From where I sit On The Kowch, too many young radio announcers are stuck in small radio markets because no one is coaching them, helping them to become better broadcasters. Over worked program directors (many hosting their own three to four hour shows) only have time to aircheck the morning and afternoon drive show hosts. Any announcer hosting a show outside of the 6a-10a and 4p-7p Monday to Friday time slots are pretty much left on their own. You only need to listen to their show demos to understand how lack of coaching through airchecks makes them prisoners in small market radio stations. Lack of feedback rob young broadcasters of chasing their dream to be hired by radio stations in a larger market. But it doesn’t have to be this way.
From where I sit On The Kowch, radio sales managers probably won’t be sharing with advertisers the findings of the latest CRN International study on the impact long commercial breaks have on listeners. That’s because the listening habits of 525 radio listeners polled blows up the myth that people don’t tune out when the music stops for commercials. They might not change the station, but mentally they stop paying attention to what is on the radio until the music resumes.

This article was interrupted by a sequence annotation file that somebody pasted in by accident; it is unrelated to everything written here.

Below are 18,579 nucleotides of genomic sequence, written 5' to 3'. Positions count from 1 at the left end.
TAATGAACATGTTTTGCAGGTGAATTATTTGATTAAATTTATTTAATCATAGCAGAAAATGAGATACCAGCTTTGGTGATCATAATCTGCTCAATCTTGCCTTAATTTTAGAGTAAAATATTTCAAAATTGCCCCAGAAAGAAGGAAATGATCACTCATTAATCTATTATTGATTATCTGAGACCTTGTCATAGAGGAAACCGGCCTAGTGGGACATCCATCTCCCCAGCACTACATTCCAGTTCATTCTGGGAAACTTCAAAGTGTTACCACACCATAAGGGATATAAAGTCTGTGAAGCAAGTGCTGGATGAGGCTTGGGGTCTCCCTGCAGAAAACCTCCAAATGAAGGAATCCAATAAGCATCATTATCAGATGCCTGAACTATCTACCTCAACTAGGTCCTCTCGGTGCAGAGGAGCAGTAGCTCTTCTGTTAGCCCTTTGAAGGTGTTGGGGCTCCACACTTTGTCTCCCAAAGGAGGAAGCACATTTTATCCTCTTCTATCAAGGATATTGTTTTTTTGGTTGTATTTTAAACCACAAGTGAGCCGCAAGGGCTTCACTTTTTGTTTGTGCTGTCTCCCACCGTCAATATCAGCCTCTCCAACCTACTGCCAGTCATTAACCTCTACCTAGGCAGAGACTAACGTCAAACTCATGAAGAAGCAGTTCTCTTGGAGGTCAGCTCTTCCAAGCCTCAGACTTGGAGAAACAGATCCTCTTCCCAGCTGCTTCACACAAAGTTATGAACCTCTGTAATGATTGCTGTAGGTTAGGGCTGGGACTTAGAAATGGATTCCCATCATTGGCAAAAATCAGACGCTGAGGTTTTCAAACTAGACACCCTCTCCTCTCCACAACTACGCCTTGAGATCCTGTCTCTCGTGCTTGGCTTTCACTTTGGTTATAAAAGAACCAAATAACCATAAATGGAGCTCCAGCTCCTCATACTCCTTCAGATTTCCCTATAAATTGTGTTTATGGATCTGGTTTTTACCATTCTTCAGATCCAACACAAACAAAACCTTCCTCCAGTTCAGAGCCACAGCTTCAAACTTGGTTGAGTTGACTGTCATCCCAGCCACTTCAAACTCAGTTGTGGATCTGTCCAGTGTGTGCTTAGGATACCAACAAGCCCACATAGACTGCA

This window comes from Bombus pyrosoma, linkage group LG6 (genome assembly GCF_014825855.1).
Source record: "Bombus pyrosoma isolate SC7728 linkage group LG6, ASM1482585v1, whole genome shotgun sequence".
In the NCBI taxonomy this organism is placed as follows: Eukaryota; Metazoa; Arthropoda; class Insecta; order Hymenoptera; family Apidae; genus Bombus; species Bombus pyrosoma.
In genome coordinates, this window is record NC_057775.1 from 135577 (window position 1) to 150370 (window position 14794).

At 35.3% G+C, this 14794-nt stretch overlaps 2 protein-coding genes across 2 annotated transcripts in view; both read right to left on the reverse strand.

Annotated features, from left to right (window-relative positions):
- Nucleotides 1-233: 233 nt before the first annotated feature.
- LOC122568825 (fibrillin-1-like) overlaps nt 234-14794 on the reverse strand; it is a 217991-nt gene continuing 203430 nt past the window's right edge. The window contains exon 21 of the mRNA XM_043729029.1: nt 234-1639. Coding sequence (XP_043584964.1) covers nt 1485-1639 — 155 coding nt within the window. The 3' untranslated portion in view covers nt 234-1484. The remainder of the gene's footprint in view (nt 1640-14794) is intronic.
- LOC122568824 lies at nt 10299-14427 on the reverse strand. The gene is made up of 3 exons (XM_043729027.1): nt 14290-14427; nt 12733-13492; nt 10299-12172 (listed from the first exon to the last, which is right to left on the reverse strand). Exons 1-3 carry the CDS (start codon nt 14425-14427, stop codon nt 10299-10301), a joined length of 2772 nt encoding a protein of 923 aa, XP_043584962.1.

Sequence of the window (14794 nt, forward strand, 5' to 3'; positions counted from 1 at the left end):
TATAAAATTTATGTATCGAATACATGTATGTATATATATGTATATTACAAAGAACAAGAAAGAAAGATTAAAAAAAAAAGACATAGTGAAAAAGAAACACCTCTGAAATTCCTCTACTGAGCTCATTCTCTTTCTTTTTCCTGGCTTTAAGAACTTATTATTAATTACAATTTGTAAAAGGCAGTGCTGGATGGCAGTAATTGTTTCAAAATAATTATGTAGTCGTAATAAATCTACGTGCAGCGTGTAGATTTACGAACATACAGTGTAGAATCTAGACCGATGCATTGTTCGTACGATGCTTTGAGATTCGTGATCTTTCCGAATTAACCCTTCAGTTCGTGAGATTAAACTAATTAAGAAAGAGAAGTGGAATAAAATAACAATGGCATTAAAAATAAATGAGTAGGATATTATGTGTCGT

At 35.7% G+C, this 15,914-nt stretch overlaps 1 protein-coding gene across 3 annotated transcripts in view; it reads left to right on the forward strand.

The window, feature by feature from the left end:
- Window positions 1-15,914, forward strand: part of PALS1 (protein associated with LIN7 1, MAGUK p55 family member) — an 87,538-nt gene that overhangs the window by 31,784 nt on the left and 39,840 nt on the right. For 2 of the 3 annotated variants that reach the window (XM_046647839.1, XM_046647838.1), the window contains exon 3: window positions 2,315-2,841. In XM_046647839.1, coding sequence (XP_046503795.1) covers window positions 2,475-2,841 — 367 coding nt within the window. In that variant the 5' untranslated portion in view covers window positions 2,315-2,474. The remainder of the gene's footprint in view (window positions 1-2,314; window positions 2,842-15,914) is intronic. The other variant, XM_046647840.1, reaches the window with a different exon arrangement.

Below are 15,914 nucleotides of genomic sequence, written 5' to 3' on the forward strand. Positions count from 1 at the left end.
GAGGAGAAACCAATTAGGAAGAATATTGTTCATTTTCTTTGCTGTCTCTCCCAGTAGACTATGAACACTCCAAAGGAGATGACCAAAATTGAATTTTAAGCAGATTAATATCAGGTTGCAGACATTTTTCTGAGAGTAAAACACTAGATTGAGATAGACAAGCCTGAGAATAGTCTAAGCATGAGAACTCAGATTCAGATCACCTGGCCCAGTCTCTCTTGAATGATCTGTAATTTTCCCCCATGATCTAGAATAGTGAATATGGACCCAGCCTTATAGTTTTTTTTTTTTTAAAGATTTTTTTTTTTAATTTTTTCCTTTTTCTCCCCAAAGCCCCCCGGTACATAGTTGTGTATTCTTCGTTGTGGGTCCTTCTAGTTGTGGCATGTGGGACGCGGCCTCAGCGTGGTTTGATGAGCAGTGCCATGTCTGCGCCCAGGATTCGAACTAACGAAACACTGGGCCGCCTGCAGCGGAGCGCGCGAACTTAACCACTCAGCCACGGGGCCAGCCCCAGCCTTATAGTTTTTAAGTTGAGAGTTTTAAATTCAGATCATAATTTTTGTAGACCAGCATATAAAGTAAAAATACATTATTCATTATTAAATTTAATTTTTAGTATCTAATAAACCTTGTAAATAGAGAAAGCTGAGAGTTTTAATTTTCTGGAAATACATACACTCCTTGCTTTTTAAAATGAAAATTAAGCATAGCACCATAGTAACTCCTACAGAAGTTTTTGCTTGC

When it comes to radio advertising, clients in the United States will be spending $16 Billion in 2014 to reach their share of the 244 million Americans that listen to radio every week.
“Almost seven out of 10 respondents said they don’t make it past the second in a series of spots during the commercial break; 64 percent said they don’t make it past the first,” says the study. “The law of diminishing returns applies, according to the survey, as spots get further and further down the order within the commercial set. Even for avid radio listeners—those respondents who said they listen several hours a day—31 percent said they listen to the first commercial but no more.”
From where I sit On The Kowch, Talk Radio appears to be the topic of conversation these days at media conferences and U.S. blogs. But what really caught my attention was an article by the editor of the American music radio trade publication RadioInfo. The headline reads: Taking a Page from the book of Talk Radio. It’s about how to save music radio.
From where I sit On The Kowch, summer is a time to relax and wait for the next shoe to drop in your career. That’s because in radio it’s not IF but WHEN they show you the door. And late summer is like the NHL trade season. It’s when new budgets are being prepared to kick in September 1st. The WHEN may be sooner than you think.